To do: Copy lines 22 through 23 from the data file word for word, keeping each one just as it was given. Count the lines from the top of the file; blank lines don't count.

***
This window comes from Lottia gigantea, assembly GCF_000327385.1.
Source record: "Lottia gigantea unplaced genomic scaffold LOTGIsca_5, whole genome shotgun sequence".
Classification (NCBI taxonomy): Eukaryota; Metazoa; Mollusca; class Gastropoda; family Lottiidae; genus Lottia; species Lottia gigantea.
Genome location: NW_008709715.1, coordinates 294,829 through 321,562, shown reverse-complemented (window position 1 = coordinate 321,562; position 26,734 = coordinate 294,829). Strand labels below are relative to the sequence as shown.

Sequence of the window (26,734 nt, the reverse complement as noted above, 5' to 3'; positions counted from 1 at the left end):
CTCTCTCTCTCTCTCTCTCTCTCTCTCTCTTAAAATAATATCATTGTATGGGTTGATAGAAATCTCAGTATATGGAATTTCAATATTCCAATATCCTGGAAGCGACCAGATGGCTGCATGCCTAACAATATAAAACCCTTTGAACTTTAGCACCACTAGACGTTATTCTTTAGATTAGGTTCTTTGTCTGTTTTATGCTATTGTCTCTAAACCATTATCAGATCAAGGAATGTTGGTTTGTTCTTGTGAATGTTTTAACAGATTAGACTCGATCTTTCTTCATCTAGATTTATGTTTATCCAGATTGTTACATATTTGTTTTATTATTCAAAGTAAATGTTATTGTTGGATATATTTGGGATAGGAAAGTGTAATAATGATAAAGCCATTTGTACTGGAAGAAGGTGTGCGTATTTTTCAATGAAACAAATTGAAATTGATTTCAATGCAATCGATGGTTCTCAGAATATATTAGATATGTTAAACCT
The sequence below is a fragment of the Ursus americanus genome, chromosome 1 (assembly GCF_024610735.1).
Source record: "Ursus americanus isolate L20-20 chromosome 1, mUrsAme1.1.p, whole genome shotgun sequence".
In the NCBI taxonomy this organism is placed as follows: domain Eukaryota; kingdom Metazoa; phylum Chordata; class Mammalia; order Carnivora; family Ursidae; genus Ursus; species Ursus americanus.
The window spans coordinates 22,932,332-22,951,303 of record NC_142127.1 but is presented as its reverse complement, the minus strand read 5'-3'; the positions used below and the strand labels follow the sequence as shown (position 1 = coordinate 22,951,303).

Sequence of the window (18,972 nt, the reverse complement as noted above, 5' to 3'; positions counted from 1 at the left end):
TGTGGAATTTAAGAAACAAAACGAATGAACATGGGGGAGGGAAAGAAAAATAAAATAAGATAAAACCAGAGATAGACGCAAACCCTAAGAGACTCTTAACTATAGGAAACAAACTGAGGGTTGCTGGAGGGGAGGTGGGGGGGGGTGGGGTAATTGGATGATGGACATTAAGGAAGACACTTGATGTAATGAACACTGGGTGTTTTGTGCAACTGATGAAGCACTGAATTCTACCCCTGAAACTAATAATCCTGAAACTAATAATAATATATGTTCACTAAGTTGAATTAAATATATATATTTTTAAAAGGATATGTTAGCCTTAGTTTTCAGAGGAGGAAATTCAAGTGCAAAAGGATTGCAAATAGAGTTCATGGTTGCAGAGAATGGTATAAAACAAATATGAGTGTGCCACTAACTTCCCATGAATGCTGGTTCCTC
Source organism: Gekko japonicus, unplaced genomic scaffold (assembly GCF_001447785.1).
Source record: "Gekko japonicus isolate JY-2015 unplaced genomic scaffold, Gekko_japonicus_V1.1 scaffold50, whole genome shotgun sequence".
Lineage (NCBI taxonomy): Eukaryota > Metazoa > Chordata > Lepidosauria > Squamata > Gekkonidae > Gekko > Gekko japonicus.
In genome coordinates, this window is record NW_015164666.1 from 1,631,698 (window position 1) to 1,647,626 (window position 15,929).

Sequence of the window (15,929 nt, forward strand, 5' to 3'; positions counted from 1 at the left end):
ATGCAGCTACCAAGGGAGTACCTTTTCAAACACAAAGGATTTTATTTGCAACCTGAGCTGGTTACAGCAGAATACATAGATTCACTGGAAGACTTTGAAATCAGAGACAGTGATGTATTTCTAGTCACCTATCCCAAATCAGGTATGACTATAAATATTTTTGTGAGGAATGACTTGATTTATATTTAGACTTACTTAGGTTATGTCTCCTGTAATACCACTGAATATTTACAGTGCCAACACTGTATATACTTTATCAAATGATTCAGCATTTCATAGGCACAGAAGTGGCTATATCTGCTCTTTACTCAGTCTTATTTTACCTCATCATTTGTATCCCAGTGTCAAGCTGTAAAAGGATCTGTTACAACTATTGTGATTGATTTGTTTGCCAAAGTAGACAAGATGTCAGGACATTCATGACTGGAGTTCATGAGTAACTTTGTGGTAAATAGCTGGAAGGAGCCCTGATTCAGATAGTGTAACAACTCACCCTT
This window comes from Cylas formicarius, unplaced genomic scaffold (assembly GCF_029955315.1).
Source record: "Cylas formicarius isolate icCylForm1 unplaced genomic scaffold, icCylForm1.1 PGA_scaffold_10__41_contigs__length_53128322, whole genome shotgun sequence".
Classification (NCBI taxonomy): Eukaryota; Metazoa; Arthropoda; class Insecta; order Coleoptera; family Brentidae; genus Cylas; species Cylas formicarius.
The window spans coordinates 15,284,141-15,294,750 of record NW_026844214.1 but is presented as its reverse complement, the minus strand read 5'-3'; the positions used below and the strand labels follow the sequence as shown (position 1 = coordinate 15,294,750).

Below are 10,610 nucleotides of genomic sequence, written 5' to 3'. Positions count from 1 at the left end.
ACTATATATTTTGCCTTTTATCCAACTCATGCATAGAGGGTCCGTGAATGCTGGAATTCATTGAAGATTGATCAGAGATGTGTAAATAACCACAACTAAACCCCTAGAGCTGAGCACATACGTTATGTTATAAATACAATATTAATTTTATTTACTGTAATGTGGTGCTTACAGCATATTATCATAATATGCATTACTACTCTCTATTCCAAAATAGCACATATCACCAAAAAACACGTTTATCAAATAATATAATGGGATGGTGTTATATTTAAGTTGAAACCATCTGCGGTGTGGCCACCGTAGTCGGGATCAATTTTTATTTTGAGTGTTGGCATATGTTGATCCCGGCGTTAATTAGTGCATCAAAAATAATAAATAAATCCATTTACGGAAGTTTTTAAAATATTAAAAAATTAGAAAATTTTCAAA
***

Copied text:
The window spans coordinates 15,284,141-15,294,750 of record NW_026844214.1 but is presented as its reverse complement, the minus strand read 5'-3'; the positions used below and the strand labels follow the sequence as shown (position 1 = coordinate 15,294,750).

Below are 10,610 nucleotides of genomic sequence, written 5' to 3'. Positions count from 1 at the left end.